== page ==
"Grandma? Are you here?"
"In the kitchen, sissie," she answered.
I took my lunch and sat at her kitchen table.
I loved that table. She served her offspring, all of their offspring and some of their offspring at the table every Saturday morning. Scratch that. Breakfast started at that table, but we were too numerous to fit there now. Instead, it served as a buffet--for food, conversation and reassurance.
That's what I needed that day--reassurance. Grandma knew I had recently broken up with my boyfriend and I was pretty positive he had been "the one." Sometimes you're just completely and totally wrong. This had been one of those times for me. It was especially frustrating because I was so sure I was right. That, and my cousin was getting married. I thought my life had been heading the same direction. Again, wrong, wrong, so totally wrong.
Two weeks earlier, I had that conversation with Grandma.
"Do you think this will ever happen for me? I was just so sure that he was it."
"You'll get there," she commented. "Do you want me to make you something else to eat?" Grandma was positive that a little bit of bacon grease and gravy could cover a multitude of wrongs in a person's life. At any rate, it always made me laugh.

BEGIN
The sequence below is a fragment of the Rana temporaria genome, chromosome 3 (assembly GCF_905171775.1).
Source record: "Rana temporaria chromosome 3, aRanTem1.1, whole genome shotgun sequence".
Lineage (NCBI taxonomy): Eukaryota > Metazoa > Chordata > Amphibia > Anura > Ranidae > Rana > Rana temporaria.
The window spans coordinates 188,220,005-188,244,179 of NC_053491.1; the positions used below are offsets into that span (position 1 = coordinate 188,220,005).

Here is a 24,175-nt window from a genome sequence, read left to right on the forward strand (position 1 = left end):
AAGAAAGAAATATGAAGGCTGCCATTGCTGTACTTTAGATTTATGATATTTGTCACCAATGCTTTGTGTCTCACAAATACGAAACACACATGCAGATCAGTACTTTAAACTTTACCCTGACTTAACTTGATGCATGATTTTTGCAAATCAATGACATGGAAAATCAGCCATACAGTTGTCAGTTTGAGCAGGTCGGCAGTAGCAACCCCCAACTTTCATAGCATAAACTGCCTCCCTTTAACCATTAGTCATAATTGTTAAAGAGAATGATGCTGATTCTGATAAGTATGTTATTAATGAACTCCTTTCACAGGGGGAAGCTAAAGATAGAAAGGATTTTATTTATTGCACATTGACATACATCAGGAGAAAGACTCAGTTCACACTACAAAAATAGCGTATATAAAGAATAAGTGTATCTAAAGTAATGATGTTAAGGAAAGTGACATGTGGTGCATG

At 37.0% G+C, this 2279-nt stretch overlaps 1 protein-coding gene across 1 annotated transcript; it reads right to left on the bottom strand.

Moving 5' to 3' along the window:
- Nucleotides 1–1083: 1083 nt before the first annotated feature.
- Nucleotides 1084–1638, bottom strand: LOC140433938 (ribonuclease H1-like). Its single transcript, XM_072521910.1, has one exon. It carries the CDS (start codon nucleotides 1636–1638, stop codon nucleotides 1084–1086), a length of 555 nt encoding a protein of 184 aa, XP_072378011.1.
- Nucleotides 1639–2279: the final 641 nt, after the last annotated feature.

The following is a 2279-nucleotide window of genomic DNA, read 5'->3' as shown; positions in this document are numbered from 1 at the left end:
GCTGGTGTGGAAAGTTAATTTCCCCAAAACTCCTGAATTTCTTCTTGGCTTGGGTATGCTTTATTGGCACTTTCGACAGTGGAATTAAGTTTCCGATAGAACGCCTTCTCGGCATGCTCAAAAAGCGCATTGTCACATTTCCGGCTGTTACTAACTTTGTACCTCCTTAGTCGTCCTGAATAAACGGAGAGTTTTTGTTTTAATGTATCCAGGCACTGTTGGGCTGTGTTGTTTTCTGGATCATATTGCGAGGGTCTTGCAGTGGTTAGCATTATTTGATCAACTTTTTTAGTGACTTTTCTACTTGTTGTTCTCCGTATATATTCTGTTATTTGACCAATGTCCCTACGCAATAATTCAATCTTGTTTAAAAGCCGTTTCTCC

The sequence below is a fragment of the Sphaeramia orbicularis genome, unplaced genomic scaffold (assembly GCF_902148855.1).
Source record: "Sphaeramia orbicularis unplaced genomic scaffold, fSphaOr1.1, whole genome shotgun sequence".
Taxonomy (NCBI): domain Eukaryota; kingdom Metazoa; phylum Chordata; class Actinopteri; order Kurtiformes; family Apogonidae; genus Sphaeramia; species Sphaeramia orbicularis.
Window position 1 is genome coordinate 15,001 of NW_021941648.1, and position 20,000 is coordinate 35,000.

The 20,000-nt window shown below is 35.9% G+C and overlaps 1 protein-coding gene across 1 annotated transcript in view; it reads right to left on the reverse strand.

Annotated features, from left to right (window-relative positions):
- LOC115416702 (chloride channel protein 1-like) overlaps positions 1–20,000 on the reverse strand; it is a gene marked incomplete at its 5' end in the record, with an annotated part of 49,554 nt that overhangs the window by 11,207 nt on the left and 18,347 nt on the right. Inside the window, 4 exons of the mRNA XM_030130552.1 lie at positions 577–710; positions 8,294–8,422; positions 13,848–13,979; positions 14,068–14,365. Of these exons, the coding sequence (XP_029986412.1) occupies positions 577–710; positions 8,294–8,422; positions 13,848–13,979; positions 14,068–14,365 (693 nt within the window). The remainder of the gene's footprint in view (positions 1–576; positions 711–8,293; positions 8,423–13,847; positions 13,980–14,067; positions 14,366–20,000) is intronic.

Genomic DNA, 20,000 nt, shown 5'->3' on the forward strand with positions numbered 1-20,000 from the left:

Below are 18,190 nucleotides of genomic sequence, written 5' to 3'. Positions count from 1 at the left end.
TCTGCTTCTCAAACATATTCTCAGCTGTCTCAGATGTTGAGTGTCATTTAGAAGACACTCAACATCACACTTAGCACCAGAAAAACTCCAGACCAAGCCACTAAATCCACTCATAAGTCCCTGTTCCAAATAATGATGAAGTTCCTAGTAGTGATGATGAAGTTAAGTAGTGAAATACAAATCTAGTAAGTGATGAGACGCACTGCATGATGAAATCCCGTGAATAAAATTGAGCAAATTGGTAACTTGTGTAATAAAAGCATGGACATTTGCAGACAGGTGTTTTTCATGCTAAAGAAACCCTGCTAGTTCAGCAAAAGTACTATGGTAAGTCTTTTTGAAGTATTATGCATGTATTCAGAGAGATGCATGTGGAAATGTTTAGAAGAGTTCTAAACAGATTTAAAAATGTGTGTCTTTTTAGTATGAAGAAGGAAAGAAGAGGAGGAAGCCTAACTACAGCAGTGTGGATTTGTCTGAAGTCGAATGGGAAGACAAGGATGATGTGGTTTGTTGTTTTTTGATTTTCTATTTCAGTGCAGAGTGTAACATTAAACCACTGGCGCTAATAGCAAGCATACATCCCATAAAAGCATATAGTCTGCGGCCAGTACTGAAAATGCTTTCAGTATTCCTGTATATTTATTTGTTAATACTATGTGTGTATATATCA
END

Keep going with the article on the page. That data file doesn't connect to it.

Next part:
"No, thanks," I giggled. "Sometimes I just wonder how you know when it's right."
"You'll know, sissie. You'll know. Now, I made a pie the other day and we'll both have a piece."
Her love language was food. But that table held so much more than calories. And that Saturday, when I let myself in, my Grandma showed me a whole lot more than fat grams. In fact, I didn't even make it to her kitchen table before she met me in the hall.
"I have something to show you," she smiled. At 4'10", my Grandma could smile and it would seem like her whole body smiled with her.
I followed her into the formal dining room, and she showed me two boxes.
"There. I bought a set of pots and pans for little sissie's wedding. The second one is for you when you get married."
I wasn't even dating anyone. But that simple statement showed me that my Grandma really believed love was out there for me.
She was right. A year and a half later, I showed her my wedding ring. She didn't make it to my wedding, because she passed away just after I was engaged.
But when I walked down the aisle, I remembered that set of pots and pans and the fact that my Grandma purchased them almost three years before I ever became a Mrs.
This week's prompt was about affection. We asked you to write how the show of affection played a part in your memory.
You were to choose a time when either the abundance or lack of affection and take us to that moment.